Small World: The Curse of Modern Terrorism

Henry Precht

Henry Precht

By Henry Precht

BN Columnist

Patriots’ Day. As you all know, that is the day New Englanders plant peas for harvesting and eating on July 4 with salmon. And, it is the occasion for the Boston Marathon.

This year, it was also the day of a terrorist bombing that took three lives and wounded over 170 innocent bystanders.

We take terrorism to be an aspect of modern life. It wasn’t always that way. There were assassinations, of course, before Julius Caesar and long after. There have been mass killings on and off the battlefield. Think of the Reign of Terror in the French Revolution. But, there was never a clan or sect-based terrorist “profession,” never the slaying of totally innocent civilians in order to create anger, grief and fear. There was never the use of such killings to force an adversary to behave as terrorists would have him do. It may be some time — maybe never — before we learn what the two Chechen terrorists hoped to accomplish with their bombs.

The Boston bombers were, as police experts predicted, two individuals, who produced and planted a primitive weapon. In a sense, this kind of terrorism is little different from the shootings of children in Newtown or of the random victims slain across the nation. We call the gunmen mentally disturbed and think that the answer to the problem may lie in improving mental health facilities or in controlling access to weapons. All reasonable measures, but as we also saw last week they are not without opponents. The pro-gun folks would not have their individual right to bear arms hindered, regardless of the predictable consequences.

Perhaps more traditional societies have more built-in restraints — family, community — binding their members and limiting their freedom of action. The lone individual doesn’t easily break those bonds to express his anger. If he does, in the typical case he will join with an organization — in these days often religious — which will offer him a new structure and discipline. Al Qaeda is an example. There are others recruiting in Pakistan, Afghanistan and around the Middle East and Africa. In America, however, we are so strongly individualistic that it seems perfectly natural for a solitary killer to go to work with his gun or his pressure cooker. We don’t even want to put his name on a list of those who own guns — it might limit his freedom of action or enable the Feds easily to track him down.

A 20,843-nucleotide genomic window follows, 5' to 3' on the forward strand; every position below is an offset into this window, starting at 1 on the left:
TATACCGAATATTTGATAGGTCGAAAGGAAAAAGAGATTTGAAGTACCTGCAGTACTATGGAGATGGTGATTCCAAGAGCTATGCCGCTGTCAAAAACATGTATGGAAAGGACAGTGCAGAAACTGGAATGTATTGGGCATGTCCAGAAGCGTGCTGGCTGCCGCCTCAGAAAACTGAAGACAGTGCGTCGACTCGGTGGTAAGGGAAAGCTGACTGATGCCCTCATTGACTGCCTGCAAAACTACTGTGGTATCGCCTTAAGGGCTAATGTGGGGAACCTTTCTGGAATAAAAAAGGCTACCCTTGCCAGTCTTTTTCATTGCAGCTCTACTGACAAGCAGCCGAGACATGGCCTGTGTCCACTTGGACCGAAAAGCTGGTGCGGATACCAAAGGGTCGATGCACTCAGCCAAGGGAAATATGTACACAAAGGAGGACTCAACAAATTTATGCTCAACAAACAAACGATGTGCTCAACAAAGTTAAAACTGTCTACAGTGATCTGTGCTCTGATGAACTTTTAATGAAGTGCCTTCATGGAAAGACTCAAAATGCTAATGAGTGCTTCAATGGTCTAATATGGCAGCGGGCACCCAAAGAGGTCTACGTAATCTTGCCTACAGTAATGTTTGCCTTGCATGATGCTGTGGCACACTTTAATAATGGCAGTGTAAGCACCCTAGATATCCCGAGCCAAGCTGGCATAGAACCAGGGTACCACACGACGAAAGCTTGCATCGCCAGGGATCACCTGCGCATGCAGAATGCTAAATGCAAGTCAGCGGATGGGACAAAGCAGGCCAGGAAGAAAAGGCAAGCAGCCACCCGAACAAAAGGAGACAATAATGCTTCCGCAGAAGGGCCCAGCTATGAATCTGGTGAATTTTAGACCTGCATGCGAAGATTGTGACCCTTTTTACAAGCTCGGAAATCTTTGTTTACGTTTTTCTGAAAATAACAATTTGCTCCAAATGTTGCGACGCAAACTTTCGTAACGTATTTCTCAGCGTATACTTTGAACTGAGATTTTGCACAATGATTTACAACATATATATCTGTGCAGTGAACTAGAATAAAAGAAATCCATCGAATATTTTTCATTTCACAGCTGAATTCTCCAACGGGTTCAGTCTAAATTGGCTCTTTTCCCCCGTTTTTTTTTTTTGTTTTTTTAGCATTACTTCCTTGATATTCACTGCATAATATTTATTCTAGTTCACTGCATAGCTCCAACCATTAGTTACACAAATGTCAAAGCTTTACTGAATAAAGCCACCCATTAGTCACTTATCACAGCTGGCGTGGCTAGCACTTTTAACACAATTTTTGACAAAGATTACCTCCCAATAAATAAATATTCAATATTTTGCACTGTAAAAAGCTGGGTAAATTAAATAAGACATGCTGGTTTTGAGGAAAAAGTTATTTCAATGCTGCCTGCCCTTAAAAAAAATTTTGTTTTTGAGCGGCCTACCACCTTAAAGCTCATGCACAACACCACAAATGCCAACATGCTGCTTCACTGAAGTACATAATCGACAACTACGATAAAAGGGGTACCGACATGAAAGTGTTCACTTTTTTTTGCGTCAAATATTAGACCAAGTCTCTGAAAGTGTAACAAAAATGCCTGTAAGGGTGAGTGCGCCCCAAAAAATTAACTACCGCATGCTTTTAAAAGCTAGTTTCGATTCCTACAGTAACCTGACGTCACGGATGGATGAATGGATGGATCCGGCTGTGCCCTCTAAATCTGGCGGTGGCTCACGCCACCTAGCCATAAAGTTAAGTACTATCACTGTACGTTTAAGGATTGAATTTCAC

In a sense, we foster these new age terrorists by our reaction to their attacks. The inevitable, appropriate, strong and trumpeted response of security agencies and government officials and the constant hype by the media convince the terrorists they are achieving their ends by reshaping our lives and by making us pay for perceived wrongs. I used to think during the Iranian Hostage crisis that if the president and the press would simply quiet down and turn to another subject, we specialists might solve the problem. No chance of that today. That solitary way hasn’t been available since kings and princes were captured and ransomed during the Crusades. Nowadays, there’s always someone with a better idea looking over your shoulder.

Happily, superb police work — with fine civilian assistance — brought a speedy and efficient end to the Chechen bombers’ venture. The tiny number of Americans who knew about the long fight of Chechens against their Russian oppressors will now be expanded by a vast number of us who now know only of their ruthless, brutal and futile attempt to achieve recognition or revenge for their cause. The stupidity and evil of the two brothers will long remain in our memories — unfortunately for the decent people of Chechnya.

Henry Precht is a retired Foreign Service Officer.

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